BITCOINS: Boom and Coming Bust
Yesterday Dr. Jia Liu, AIER Research Fellow, and I attended a Bitcoin presentation at Boston University’s Center for Finance, Law & Policy. The lead speaker was Jeremy Allaire, founder and CEO of Circle Internet Financial. Circle will offer transactions software and systems for merchants to deal with bitcoins, as well as services for consumers to buy, sell, and store bitcoins. This makes Circle a major competitor with BitPay and Coinbase. So far the new venture has raised $9 million in venture capital from Jim Breyer, Accel Partners, and General Catalyst Partners.
Advocates like Allaire call bitcoins a form of digital currency. The currency is completely virtual—it exists only on the internet—and is independent of any government. Thus, they like to say, it is a global currency.
But is it a currency? Or is it a security? Or is it just PayPal with a weird back-story? There are really two separate aspects to bitcoins. First, advocates argue that bitcoins are more secure, stable, and private than government-issued currencies. Second, that the use of bitcoins facilitates transactions and transactions processing.
Currencies—money—work because people trust in them. One way to engender trust is to establish a high-demand commodity as the basis for the currency. Promising to exchange the currency on demand for a fixed measure of gold very quickly makes a currency viable. This is the basis of gold standards and similar commodity-based currencies. The other way to create trust is for the political entity to declare that, by law, the public has to accept the currency of the land in exchange for real goods and services. It helps a lot if the government has a track record of maintaining a stable currency, but weight is also provided by tax-levying power and a substantial tax base.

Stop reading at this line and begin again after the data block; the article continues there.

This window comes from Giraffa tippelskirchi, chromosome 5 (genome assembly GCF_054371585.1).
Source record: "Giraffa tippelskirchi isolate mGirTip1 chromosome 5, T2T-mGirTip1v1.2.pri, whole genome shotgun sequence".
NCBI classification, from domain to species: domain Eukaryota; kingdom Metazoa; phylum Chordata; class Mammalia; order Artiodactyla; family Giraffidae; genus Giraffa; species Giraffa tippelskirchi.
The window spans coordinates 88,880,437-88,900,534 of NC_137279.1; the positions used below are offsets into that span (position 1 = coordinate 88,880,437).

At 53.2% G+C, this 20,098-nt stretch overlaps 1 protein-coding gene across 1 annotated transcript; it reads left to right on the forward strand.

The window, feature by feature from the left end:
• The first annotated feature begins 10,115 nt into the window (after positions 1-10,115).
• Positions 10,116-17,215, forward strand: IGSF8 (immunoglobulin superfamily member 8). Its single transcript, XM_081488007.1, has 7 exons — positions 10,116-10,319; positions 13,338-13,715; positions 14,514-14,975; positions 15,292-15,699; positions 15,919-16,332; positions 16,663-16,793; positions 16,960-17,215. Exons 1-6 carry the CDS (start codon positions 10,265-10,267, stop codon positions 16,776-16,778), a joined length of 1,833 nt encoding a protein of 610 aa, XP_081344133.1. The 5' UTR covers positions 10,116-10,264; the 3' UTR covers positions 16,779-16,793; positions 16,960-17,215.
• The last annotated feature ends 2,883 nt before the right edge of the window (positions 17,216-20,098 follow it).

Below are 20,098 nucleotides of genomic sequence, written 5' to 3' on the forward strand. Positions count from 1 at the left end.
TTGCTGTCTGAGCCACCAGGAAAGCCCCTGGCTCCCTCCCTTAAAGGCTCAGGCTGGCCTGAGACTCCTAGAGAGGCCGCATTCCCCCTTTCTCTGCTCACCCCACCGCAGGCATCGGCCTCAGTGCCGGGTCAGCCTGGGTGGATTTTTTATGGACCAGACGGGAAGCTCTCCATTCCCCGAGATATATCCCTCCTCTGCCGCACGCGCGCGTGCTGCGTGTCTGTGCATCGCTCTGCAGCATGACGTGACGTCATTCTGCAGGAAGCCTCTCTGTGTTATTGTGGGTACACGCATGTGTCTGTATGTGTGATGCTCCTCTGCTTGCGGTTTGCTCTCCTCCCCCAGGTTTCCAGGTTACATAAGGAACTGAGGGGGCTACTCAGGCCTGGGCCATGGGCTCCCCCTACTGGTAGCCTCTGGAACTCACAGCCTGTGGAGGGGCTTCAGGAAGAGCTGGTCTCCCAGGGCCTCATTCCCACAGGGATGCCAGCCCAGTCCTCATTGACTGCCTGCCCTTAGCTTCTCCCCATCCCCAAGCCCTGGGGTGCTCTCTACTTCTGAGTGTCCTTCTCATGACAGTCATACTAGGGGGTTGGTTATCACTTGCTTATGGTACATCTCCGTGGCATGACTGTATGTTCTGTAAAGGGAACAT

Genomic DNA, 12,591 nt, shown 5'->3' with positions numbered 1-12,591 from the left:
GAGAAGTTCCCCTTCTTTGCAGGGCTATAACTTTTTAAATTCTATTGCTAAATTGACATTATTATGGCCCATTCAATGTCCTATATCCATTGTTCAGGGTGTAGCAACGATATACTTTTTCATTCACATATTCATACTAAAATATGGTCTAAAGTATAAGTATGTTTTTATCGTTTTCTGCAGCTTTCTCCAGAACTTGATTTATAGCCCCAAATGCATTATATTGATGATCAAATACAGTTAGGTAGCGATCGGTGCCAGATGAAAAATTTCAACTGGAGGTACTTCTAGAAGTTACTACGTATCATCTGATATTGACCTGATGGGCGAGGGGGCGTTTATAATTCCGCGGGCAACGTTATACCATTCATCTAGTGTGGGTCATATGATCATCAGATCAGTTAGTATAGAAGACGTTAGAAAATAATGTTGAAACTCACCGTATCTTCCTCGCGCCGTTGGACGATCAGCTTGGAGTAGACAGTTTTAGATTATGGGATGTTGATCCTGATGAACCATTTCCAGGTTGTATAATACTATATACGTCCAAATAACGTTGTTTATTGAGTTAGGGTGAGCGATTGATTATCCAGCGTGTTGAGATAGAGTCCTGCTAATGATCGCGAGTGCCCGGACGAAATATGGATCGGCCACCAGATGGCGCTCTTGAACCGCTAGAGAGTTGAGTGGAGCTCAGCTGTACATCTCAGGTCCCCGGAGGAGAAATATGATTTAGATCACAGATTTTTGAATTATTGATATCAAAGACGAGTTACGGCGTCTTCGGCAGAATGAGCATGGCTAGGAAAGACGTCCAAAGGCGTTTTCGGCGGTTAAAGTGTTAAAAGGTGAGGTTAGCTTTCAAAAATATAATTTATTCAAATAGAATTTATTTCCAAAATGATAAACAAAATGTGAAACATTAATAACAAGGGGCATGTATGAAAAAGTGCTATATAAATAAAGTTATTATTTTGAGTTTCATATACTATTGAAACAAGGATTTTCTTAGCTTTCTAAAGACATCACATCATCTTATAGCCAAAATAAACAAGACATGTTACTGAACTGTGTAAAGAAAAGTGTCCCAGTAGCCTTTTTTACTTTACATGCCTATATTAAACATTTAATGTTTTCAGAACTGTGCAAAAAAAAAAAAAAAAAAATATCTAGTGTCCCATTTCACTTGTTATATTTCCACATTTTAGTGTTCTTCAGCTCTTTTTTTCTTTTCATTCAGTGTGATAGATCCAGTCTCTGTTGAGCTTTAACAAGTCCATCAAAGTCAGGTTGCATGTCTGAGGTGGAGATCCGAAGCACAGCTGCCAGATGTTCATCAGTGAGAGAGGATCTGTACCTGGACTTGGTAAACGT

If you are one of those people who does not trust the government, bitcoins offer an alternative. But bitcoins offer neither commodity nor government backing. To believe in bitcoins, you have to believe in mathematical algorithms that release money into the bitcoin economy when and only when certain math problems are solved. You have to believe that the internet cannot be hacked. You also have to believe in the mysterious creator of the bitcoin, an untraceable, possibly nonexistent person or group of persons going by the invented name Satoshi Nakamoto. Are we feeling warm and fuzzy about this yet?
Of course, bitcoin accounts have been hacked. Often. Accounts have been wiped out. More generally, the system has been compromised. In fact, in the news yesterday was a story that researchers from Cornell University have demonstrated that a group of self-interested individuals could co-op the bitcoin system for profit, affecting the flow of bitcoins into the system. The system does not appear particularly safe.
Advocates also promote the idea that bitcoins are anonymous and untraceable. This has led to fairly widespread usage of bitcoins for illegal transactions and money laundering. Bitcoins seem the way to go for drug trafficking and online gambling. It is also a way to move money and make transactions so as to avoid taxation. Not surprising, the Department of Justice (DoJ) and the Department of the Treasury have jumped on this as fast as you can say “Nakamoto.”